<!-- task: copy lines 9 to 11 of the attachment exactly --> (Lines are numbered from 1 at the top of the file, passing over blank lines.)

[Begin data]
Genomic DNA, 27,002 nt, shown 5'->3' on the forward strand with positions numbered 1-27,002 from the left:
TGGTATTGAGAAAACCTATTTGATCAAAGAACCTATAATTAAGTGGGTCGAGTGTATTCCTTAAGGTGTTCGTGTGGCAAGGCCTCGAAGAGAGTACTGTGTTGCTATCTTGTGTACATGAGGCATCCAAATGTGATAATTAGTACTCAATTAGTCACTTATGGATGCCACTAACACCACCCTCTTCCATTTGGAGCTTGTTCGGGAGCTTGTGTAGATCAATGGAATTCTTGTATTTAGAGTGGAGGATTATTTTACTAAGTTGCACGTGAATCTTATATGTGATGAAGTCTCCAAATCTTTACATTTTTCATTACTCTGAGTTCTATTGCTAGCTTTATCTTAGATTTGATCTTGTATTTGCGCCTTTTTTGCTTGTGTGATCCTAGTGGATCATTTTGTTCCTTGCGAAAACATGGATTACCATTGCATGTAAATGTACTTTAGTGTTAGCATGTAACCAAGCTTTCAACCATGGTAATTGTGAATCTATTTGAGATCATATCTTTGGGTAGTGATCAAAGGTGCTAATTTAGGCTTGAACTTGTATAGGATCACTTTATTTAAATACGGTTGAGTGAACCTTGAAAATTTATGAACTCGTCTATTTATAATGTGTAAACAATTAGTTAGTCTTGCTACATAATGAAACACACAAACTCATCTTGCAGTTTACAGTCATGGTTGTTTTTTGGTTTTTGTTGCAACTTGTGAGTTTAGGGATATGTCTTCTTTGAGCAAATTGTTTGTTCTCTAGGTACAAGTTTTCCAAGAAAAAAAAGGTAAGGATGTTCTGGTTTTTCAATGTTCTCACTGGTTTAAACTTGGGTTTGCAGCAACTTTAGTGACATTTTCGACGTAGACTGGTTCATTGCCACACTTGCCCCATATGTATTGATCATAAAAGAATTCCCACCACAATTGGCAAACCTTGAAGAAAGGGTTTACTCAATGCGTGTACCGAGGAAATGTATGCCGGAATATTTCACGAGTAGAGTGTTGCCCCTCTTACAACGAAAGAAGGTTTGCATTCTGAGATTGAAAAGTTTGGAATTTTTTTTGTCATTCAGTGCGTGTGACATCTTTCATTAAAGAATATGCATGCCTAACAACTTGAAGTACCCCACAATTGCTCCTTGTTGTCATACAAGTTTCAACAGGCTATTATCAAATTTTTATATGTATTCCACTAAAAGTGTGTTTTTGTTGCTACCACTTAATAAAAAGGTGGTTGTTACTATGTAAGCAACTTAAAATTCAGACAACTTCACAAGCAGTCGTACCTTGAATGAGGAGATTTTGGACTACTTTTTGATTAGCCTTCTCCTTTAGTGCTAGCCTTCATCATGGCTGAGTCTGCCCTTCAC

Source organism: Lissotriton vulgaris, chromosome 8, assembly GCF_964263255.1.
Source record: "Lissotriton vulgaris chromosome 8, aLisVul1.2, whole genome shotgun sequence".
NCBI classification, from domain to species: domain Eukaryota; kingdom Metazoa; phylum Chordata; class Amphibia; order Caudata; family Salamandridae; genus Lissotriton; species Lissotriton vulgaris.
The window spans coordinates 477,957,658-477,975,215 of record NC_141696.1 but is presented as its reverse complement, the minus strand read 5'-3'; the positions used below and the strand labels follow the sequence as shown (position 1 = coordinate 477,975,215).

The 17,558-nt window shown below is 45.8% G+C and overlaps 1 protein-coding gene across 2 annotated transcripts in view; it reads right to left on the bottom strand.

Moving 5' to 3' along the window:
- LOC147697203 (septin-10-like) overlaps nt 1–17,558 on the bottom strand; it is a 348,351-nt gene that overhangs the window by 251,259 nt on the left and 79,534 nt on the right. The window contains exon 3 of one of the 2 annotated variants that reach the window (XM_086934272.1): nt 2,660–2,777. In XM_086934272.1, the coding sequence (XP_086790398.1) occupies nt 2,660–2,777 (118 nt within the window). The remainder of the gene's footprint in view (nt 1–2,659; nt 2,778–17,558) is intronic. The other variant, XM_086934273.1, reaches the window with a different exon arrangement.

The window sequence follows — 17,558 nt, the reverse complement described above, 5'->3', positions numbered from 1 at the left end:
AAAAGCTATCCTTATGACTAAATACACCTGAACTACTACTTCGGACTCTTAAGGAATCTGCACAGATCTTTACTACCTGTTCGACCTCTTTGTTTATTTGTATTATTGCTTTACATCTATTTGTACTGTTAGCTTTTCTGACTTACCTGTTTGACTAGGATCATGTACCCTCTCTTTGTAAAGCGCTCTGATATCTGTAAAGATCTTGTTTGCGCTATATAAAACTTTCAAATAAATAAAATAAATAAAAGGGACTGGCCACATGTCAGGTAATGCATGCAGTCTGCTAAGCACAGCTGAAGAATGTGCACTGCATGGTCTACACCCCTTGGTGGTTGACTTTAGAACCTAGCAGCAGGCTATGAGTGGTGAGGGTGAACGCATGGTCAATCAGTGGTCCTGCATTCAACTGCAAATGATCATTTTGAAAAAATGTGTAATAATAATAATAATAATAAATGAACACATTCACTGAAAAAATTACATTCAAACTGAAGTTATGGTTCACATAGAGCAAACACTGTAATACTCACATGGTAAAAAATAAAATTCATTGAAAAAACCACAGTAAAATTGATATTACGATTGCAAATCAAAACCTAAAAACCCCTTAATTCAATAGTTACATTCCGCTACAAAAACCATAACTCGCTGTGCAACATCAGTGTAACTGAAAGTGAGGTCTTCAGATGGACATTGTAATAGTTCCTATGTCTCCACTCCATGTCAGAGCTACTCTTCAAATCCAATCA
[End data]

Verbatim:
- LOC147697203 (septin-10-like) overlaps nt 1–17,558 on the bottom strand; it is a 348,351-nt gene that overhangs the window by 251,259 nt on the left and 79,534 nt on the right. The window contains exon 3 of one of the 2 annotated variants that reach the window (XM_086934272.1): nt 2,660–2,777. In XM_086934272.1, the coding sequence (XP_086790398.1) occupies nt 2,660–2,777 (118 nt within the window). The remainder of the gene's footprint in view (nt 1–2,659; nt 2,778–17,558) is intronic. The other variant, XM_086934273.1, reaches the window with a different exon arrangement.

The window sequence follows — 17,558 nt, the reverse complement described above, 5'->3', positions numbered from 1 at the left end:
AAAAGCTATCCTTATGACTAAATACACCTGAACTACTACTTCGGACTCTTAAGGAATCTGCACAGATCTTTACTACCTGTTCGACCTCTTTGTTTATTTGTATTATTGCTTTACATCTATTTGTACTGTTAGCTTTTCTGACTTACCTGTTTGACTAGGATCATGTACCCTCTCTTTGTAAAGCGCTCTGATATCTGTAAAGATCTTGTTTGCGCTATATAAAACTTTCAAATAAATAAAATAAATAAAAGGGACTGGCCACATGTCAGGTAATGCATGCAGTCTGCTAAGCACAGCTGAAGAATGTGCACTGCATGGTCTACACCCCTTGGTGGTTGACTTTAGAACCTAGCAGCAGGCTATGAGTGGTGAGGGTGAACGCATGGTCAATCAGTGGTCCTGCATTCAACTGCAAATGATCATTTTGAAAAAATGTGTAATAATAATAATAATAATAAATGAACACATTCACTGAAAAAATTACATTCAAACTGAAGTTATGGTTCACATAGAGCAAACACTGTAATACTCACATGGTAAAAAATAAAATTCATTGAAAAAACCACAGTAAAATTGATATTACGATTGCAAATCAAAACCTAAAAACCCCTTAATTCAATAGTTACATTCCGCTACAAAAACCATAACTCGCTGTGCAACATCAGTGTAACTGAAAGTGAGGTCTTCAGATGGACATTGTAATAGTTCCTATGTCTCCACTCCATGTCAGAGCTACTCTTCAAATCCAATCA